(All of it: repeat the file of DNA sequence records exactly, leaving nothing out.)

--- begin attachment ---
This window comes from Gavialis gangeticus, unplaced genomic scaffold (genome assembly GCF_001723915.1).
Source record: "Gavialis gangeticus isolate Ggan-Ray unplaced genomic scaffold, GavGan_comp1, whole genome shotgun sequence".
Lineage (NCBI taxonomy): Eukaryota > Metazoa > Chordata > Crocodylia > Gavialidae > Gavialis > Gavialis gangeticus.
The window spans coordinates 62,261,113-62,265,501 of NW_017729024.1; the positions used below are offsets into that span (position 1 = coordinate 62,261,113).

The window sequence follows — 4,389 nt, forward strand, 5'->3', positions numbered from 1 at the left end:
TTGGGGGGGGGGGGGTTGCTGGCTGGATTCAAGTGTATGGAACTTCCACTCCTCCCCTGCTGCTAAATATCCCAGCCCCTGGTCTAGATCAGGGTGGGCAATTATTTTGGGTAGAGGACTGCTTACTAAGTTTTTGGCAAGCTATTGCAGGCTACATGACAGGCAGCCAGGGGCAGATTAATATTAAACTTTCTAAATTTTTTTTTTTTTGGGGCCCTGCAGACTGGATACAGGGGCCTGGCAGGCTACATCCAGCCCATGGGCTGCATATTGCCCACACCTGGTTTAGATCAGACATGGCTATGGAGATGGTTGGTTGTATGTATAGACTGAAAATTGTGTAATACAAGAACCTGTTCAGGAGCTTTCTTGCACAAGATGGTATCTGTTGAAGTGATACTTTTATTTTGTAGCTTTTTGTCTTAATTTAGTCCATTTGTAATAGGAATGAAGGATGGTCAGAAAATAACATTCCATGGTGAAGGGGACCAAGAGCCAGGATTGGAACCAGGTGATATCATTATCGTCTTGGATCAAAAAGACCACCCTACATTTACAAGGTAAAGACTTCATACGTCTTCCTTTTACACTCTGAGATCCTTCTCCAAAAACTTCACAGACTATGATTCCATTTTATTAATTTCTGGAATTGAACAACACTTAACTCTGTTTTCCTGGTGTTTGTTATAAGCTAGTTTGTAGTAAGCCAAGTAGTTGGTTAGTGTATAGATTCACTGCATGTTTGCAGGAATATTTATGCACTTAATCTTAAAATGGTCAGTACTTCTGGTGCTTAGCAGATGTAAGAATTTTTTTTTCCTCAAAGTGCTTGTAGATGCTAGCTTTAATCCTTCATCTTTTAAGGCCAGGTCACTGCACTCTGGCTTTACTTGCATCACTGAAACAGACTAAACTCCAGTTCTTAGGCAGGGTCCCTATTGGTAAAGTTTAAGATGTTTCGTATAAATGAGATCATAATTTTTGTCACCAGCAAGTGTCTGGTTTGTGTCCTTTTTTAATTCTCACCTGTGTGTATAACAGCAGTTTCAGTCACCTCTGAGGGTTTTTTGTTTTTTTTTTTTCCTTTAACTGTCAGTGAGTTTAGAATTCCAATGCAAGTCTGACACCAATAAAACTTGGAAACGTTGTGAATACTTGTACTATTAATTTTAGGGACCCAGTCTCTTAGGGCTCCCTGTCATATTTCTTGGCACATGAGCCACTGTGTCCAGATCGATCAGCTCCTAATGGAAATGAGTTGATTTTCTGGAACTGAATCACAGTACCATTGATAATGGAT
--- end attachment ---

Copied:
This window comes from Gavialis gangeticus, unplaced genomic scaffold (genome assembly GCF_001723915.1).
Source record: "Gavialis gangeticus isolate Ggan-Ray unplaced genomic scaffold, GavGan_comp1, whole genome shotgun sequence".
Lineage (NCBI taxonomy): Eukaryota > Metazoa > Chordata > Crocodylia > Gavialidae > Gavialis > Gavialis gangeticus.
The window spans coordinates 62,261,113-62,265,501 of NW_017729024.1; the positions used below are offsets into that span (position 1 = coordinate 62,261,113).

The window sequence follows — 4,389 nt, forward strand, 5'->3', positions numbered from 1 at the left end:
TTGGGGGGGGGGGGGTTGCTGGCTGGATTCAAGTGTATGGAACTTCCACTCCTCCCCTGCTGCTAAATATCCCAGCCCCTGGTCTAGATCAGGGTGGGCAATTATTTTGGGTAGAGGACTGCTTACTAAGTTTTTGGCAAGCTATTGCAGGCTACATGACAGGCAGCCAGGGGCAGATTAATATTAAACTTTCTAAATTTTTTTTTTTTTGGGGCCCTGCAGACTGGATACAGGGGCCTGGCAGGCTACATCCAGCCCATGGGCTGCATATTGCCCACACCTGGTTTAGATCAGACATGGCTATGGAGATGGTTGGTTGTATGTATAGACTGAAAATTGTGTAATACAAGAACCTGTTCAGGAGCTTTCTTGCACAAGATGGTATCTGTTGAAGTGATACTTTTATTTTGTAGCTTTTTGTCTTAATTTAGTCCATTTGTAATAGGAATGAAGGATGGTCAGAAAATAACATTCCATGGTGAAGGGGACCAAGAGCCAGGATTGGAACCAGGTGATATCATTATCGTCTTGGATCAAAAAGACCACCCTACATTTACAAGGTAAAGACTTCATACGTCTTCCTTTTACACTCTGAGATCCTTCTCCAAAAACTTCACAGACTATGATTCCATTTTATTAATTTCTGGAATTGAACAACACTTAACTCTGTTTTCCTGGTGTTTGTTATAAGCTAGTTTGTAGTAAGCCAAGTAGTTGGTTAGTGTATAGATTCACTGCATGTTTGCAGGAATATTTATGCACTTAATCTTAAAATGGTCAGTACTTCTGGTGCTTAGCAGATGTAAGAATTTTTTTTTCCTCAAAGTGCTTGTAGATGCTAGCTTTAATCCTTCATCTTTTAAGGCCAGGTCACTGCACTCTGGCTTTACTTGCATCACTGAAACAGACTAAACTCCAGTTCTTAGGCAGGGTCCCTATTGGTAAAGTTTAAGATGTTTCGTATAAATGAGATCATAATTTTTGTCACCAGCAAGTGTCTGGTTTGTGTCCTTTTTTAATTCTCACCTGTGTGTATAACAGCAGTTTCAGTCACCTCTGAGGGTTTTTTGTTTTTTTTTTTTCCTTTAACTGTCAGTGAGTTTAGAATTCCAATGCAAGTCTGACACCAATAAAACTTGGAAACGTTGTGAATACTTGTACTATTAATTTTAGGGACCCAGTCTCTTAGGGCTCCCTGTCATATTTCTTGGCACATGAGCCACTGTGTCCAGATCGATCAGCTCCTAATGGAAATGAGTTGATTTTCTGGAACTGAATCACAGTACCATTGATAATGGAT